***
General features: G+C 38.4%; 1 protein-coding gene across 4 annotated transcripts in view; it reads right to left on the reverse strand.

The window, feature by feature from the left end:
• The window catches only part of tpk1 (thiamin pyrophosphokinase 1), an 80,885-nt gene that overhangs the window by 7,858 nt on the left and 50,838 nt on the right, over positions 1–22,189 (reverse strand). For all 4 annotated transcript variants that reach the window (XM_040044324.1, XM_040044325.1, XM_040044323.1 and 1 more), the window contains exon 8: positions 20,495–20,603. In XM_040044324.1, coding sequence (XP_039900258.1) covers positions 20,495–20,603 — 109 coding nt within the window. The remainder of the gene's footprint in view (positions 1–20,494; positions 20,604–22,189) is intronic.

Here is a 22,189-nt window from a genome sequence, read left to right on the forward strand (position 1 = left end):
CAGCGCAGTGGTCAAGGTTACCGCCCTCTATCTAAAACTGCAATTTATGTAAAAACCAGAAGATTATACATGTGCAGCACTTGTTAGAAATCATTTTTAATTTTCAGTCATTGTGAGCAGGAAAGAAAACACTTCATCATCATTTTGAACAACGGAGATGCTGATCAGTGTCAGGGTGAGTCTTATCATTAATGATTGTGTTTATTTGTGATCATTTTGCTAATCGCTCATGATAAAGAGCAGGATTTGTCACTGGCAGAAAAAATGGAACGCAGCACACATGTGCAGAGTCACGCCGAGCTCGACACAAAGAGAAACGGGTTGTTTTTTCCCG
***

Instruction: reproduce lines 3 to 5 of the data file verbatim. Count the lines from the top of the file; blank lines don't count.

• The window catches only part of tpk1 (thiamin pyrophosphokinase 1), an 80,885-nt gene that overhangs the window by 7,858 nt on the left and 50,838 nt on the right, over positions 1–22,189 (reverse strand). For all 4 annotated transcript variants that reach the window (XM_040044324.1, XM_040044325.1, XM_040044323.1 and 1 more), the window contains exon 8: positions 20,495–20,603. In XM_040044324.1, coding sequence (XP_039900258.1) covers positions 20,495–20,603 — 109 coding nt within the window. The remainder of the gene's footprint in view (positions 1–20,494; positions 20,604–22,189) is intronic.

Here is a 22,189-nt window from a genome sequence, read left to right on the forward strand (position 1 = left end):
CAGCGCAGTGGTCAAGGTTACCGCCCTCTATCTAAAACTGCAATTTATGTAAAAACCAGAAGATTATACATGTGCAGCACTTGTTAGAAATCATTTTTAATTTTCAGTCATTGTGAGCAGGAAAGAAAACACTTCATCATCATTTTGAACAACGGAGATGCTGATCAGTGTCAGGGTGAGTCTTATCATTAATGATTGTGTTTATTTGTGATCATTTTGCTAATCGCTCATGATAAAGAGCAGGATTTGTCACTGGCAGAAAAAATGGAACGCAGCACACATGTGCAGAGTCACGCCGAGCTCGACACAAAGAGAAACGGGTTGTTTTTTCCCG